The Latest Adaptation of the Classic Anime Series Aims to Enrapture a New Generation of Fans
By: Brenton Mitchell
“Ghost in the Shell,” directed by Rupert Sanders, is the latest adaption of the legendary series created by Masamune Shirow. First releasing in 1989, the series grew a massive fanbase, creating demand for a slew of adaptations: the recognizable being the 1995 anime film and 2002 television series.
The film follows Major (Scarlett Johansson), a woman who, after an accident has her brain transplanted to a robotic body, is commissioned to the counter-cyberterrorist organization Public Security Section 9.
Working alongside her partner Batou (Pilou Asbæk) and the rest of Section 9, Major attempts to thwart the great threat posed by the mysterious Kuze along the way finding out unforeseen truths about her world and herself.
The most difficult aspect of any film adaptation is the difficulty in creating a product that appeals to both old fans and new consumers. “Ghost in the Shell” carries the additional crux of its source material being a foreign medium that does not have nearly as much of an avid fan base as it does in its home country Japan.
Though the prevalence of anime and manga in the United States is on the rise, it pales in comparison to the popularity of the most commonly adapted mediums such as books or comics.
Sanders’ attempt to achieve this desired balance is through remaining faithful to the material that made the series successful in the first place.
This effort is seen on every level, first from the presentation of a futuristic technology-laden Japan. There are numerous scenes of the city, created with a heavy amount of CGI. The effect of which ranges from incredibly immersive to hilariously cartoony.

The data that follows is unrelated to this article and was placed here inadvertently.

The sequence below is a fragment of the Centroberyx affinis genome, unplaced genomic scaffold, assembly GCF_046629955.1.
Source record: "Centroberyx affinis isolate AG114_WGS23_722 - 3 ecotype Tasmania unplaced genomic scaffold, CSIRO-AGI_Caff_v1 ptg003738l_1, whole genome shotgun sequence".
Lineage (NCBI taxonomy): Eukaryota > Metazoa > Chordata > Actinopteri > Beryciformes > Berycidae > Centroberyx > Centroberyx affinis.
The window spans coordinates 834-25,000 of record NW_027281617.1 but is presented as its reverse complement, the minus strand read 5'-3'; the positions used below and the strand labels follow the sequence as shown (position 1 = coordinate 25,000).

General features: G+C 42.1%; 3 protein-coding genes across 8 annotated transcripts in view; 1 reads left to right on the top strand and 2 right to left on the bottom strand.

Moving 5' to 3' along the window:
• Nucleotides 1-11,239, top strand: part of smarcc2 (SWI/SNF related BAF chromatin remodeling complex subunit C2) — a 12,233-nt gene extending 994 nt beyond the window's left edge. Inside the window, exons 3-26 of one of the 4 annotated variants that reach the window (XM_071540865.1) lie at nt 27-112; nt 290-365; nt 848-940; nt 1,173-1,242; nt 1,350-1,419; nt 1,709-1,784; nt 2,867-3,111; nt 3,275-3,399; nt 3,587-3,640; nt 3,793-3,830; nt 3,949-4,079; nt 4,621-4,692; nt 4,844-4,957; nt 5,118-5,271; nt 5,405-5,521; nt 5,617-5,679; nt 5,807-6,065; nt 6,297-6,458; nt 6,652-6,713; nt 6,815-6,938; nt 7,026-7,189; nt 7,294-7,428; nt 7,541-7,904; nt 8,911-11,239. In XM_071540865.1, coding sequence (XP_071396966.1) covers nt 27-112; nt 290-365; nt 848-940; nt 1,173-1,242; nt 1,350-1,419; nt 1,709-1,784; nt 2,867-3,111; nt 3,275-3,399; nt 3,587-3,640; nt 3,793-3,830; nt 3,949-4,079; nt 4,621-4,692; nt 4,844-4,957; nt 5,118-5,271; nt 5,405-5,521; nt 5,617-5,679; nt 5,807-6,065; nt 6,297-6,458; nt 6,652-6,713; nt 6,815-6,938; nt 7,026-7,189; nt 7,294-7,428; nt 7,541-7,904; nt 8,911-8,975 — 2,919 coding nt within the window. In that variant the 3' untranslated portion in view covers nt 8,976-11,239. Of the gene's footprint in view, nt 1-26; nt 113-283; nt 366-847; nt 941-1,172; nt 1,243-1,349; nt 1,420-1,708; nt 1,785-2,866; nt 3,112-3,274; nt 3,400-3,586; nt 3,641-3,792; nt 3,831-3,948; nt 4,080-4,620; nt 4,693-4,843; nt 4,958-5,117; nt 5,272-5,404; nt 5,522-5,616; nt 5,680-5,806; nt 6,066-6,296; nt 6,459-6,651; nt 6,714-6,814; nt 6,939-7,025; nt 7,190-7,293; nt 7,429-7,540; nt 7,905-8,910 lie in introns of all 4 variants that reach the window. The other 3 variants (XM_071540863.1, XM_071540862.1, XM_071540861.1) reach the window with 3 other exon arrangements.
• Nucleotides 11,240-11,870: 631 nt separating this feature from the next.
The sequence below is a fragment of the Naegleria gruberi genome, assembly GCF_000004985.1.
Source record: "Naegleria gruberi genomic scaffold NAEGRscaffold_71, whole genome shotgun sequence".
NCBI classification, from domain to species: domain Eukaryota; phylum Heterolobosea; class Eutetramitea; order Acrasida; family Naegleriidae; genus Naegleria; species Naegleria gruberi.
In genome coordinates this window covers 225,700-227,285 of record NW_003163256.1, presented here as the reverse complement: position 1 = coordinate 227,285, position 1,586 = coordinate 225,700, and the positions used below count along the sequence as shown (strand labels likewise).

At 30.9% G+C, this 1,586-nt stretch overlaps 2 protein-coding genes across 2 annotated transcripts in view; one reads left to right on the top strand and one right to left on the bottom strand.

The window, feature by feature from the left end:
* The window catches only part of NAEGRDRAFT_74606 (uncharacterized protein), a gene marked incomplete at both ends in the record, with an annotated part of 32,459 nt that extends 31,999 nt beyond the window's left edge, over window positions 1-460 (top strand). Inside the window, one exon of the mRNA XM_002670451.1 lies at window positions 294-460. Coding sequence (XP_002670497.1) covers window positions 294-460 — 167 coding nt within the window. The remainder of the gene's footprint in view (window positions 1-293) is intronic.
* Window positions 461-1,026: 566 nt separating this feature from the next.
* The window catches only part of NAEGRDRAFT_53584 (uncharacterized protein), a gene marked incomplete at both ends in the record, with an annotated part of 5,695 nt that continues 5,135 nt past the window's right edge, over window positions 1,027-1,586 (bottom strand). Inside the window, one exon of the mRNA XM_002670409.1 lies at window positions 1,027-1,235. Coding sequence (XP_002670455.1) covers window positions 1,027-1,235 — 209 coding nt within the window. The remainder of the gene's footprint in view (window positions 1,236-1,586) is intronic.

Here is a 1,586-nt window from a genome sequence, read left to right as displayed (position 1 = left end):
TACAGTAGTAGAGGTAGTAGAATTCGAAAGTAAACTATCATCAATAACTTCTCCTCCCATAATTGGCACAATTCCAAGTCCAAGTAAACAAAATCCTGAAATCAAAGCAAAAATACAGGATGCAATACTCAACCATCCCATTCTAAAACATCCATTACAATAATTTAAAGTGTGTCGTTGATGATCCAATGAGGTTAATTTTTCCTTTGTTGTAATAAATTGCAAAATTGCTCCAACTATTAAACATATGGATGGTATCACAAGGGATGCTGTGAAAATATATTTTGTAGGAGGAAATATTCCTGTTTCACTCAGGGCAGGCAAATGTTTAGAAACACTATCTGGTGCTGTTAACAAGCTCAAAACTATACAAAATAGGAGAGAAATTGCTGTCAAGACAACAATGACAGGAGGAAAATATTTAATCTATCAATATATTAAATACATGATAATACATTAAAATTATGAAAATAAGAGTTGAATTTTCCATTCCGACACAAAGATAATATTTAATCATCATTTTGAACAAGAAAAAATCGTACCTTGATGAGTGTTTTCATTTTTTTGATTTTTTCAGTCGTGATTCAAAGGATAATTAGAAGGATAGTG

Though there is a minimal amount of worldbuilding in regards to actual narrative, there is a lot to be digested through the various ways characters move and interact within the world itself.
The most apparent example being the prevalence of autonomous robots of various sorts, and the seemingly infinite possibilities for human augmentation, such as a robotic liver that allows one to consume as much alcohol as they could imagine without penalty.
The 1995 film and 2002 series have numerous moments of intense, beautiful action, but the main allure lies in the intricacies of the characters and how they fit into the world. Primarily, the internal struggle of Major as she comes to terms with both who and what she is, is itself an incredibly interesting plot point that could carry the show by itself.
Compounded with compelling side characters, each with their own unique traits and motivations, along with thought provoking themes such as personal autonomy and the nature of the soul, the visuals of “Ghost in the Shell” act as the vehicle for an incredible story – not the fuel.
The new film fails to deliver a narrative that is worthy of the world it’s placed in, with dialogue that ranges from incredibly boring to hilariously cliche.
The plot itself lacks identity and cohesion, bringing forth plot lines only to abandon them as they pick up steam. The effect is a film that is based around sporadic moments instead of a singular enjoyable experience.
Unsurprisingly, the film is at its best when it rips directly from the source material, with some scenes being one-for-one copies taken from the various anime and manga runs.
For all its mistakes, “Ghost in the Shell” at the very least acts as a good introductory piece for those new to the series, giving ample opportunity to spark interest in delving deeper into the source material. A feat that in itself makes the movie worthwhile, though longtime fans are more than likely to leave the theater reasonably disappointed.
Thus, while “Ghost in the Shell” is rife with cyber-punk eye candy, the stark visuals function primarily as a shell masking a movie that is sometimes brilliant, but mostly mediocre.